The term “derivatives” still has the power to make investors fearful, more than a decade after the Global Financial Crises. Derivatives were a useful scapegoat for the market catastrophe caused by our collective greed; they are complex, and have very little capacity to defend themselves. This fear is costly, as it means many refuse to acknowledge that derivatives are powerful tools that investors can use to reduce risk.
This is not to downplay the damage that uninformed or poorly advised investors can do to their portfolios. A chainsaw may be used to build a log cabin, or create a magnificent ice sculpture. It can also cut off an arm if used carelessly. The problem is not with the chainsaw, it’s the way it’s used. The situation is similar with derivatives.
Investors who’ve put in the time and effort to understand financial instruments like hybrid bonds, options, CFDs and futures generally reap the rewards. One of the most common strategies among these individuals is using put options to reduce share market risk.
Put options are available over the share market index and around seventy top stocks. (A put option confers the right on the buyer to sell the underlying index or share at a specified price). What they all have in common is that they go up in value as the index or respective stock falls. The most an investor can lose on a bought put option position is the amount they originally pay, whereas the increase in value in a dramatic fall can return many times the original premium. This means an investor still enjoys the benefit of a rising market (and any dividends), and is unconcerned if markets fall.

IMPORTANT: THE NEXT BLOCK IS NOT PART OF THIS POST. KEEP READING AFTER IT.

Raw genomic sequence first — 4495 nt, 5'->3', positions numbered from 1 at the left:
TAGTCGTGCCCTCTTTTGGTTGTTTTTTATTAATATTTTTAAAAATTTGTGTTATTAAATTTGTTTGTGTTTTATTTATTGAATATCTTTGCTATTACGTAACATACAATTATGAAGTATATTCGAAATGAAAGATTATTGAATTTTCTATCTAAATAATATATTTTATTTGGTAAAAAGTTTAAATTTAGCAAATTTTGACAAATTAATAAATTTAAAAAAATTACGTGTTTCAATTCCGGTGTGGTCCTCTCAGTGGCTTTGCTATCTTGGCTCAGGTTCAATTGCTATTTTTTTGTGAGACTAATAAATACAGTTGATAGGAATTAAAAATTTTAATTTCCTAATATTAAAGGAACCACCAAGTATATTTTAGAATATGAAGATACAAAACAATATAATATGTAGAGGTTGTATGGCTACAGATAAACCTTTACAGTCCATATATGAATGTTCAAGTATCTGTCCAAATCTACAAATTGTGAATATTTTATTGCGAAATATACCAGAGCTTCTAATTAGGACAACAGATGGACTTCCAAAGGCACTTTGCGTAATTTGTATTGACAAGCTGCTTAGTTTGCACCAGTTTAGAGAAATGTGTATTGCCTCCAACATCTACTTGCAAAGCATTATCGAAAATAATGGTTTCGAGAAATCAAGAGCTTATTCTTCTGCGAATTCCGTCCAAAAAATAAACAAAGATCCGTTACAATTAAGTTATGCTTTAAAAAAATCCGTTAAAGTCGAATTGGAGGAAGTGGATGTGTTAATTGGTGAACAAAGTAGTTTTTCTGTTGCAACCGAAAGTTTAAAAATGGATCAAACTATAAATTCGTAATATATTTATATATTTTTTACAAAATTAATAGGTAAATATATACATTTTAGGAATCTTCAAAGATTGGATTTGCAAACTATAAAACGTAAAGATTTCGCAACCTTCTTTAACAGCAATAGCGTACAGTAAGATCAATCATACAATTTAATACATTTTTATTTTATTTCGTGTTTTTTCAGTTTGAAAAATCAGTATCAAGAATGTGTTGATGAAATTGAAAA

However there is another, less utilised option strategy that can deliver a similar investment profile. Investors nervous about the market can sell their portfolio, put the cash on deposit, and buy call options. (Call options give the buyer the right to buy the underlying share or index). In this case investors are ready to pounce if the share market falls out of bed, and receive interest on their deposit in the meantime. If the market defies expectations, and rises, investors will see their call options increase in value.
Individual circumstances will dictate whether this is a suitable strategy for investors. Overall investment strategy, risk appetite and tax implications are important considerations. An understanding of the risks and effects is paramount. Any investors contemplating this approach should ensure they understand the impact, and if in any doubt seek independent advice.
The reason some consider the cash plus calls strategy superior to the portfolio and puts approach lies in the technical structure of the options markets.
Generally speaking there is much greater demand for options that have a strike price (the agreed sale or purchase price) below the current market. Similarly, because many sophisticated investors generate extra portfolio income by selling options with strike prices above current levels these options are cheaper. Professional option traders refer to this supply and demand effect as the “volatility skew”.
The cash plus calls strategy takes advantage of this difference in supply and demand. In volatility terms buying calls above current market is cheaper than buying puts below market.
With the index at 6,650 a call option with a strike price of 6,700 expiring in October is worth around 115 index points. This equates to 1.7% of an index portfolio’s value. By selling 100% of the portfolio and investing just 1.7% in call options, the investor will still benefit from any significant rise in the market. If the market drops in value, the investor will lose the 1.7% spent on calls, preserving 98.3% of the portfolio value.
This strategy is clearly not suitable for every investor. But for those in a situation to take advantage of the skew this represents a lower risk way to stay in the market while preserving capital. For nervous investors this could mean three months of better sleep at night.
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